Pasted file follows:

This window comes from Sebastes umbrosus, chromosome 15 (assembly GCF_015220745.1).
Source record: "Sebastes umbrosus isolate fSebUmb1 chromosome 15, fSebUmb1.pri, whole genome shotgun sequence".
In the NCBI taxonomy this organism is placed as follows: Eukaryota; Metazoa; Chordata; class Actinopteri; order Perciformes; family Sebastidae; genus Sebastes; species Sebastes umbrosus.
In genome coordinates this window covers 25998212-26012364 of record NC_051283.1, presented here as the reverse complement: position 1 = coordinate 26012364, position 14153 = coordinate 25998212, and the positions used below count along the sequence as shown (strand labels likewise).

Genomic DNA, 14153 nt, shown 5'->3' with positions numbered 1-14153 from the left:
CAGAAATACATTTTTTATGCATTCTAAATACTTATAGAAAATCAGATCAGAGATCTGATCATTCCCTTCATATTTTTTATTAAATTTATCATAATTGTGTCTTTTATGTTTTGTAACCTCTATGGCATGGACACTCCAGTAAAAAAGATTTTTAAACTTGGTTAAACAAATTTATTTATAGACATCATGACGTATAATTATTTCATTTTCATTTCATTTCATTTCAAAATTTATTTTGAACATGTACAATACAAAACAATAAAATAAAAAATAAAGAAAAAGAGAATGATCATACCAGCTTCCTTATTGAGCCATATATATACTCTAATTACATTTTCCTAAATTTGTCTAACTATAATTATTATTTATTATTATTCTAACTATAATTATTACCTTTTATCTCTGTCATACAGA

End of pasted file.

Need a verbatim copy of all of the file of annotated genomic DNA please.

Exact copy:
This window comes from Sebastes umbrosus, chromosome 15 (assembly GCF_015220745.1).
Source record: "Sebastes umbrosus isolate fSebUmb1 chromosome 15, fSebUmb1.pri, whole genome shotgun sequence".
In the NCBI taxonomy this organism is placed as follows: Eukaryota; Metazoa; Chordata; class Actinopteri; order Perciformes; family Sebastidae; genus Sebastes; species Sebastes umbrosus.
In genome coordinates this window covers 25998212-26012364 of record NC_051283.1, presented here as the reverse complement: position 1 = coordinate 26012364, position 14153 = coordinate 25998212, and the positions used below count along the sequence as shown (strand labels likewise).

Genomic DNA, 14153 nt, shown 5'->3' with positions numbered 1-14153 from the left:
CAGAAATACATTTTTTATGCATTCTAAATACTTATAGAAAATCAGATCAGAGATCTGATCATTCCCTTCATATTTTTTATTAAATTTATCATAATTGTGTCTTTTATGTTTTGTAACCTCTATGGCATGGACACTCCAGTAAAAAAGATTTTTAAACTTGGTTAAACAAATTTATTTATAGACATCATGACGTATAATTATTTCATTTTCATTTCATTTCATTTCAAAATTTATTTTGAACATGTACAATACAAAACAATAAAATAAAAAATAAAGAAAAAGAGAATGATCATACCAGCTTCCTTATTGAGCCATATATATACTCTAATTACATTTTCCTAAATTTGTCTAACTATAATTATTATTTATTATTATTCTAACTATAATTATTACCTTTTATCTCTGTCATACAGA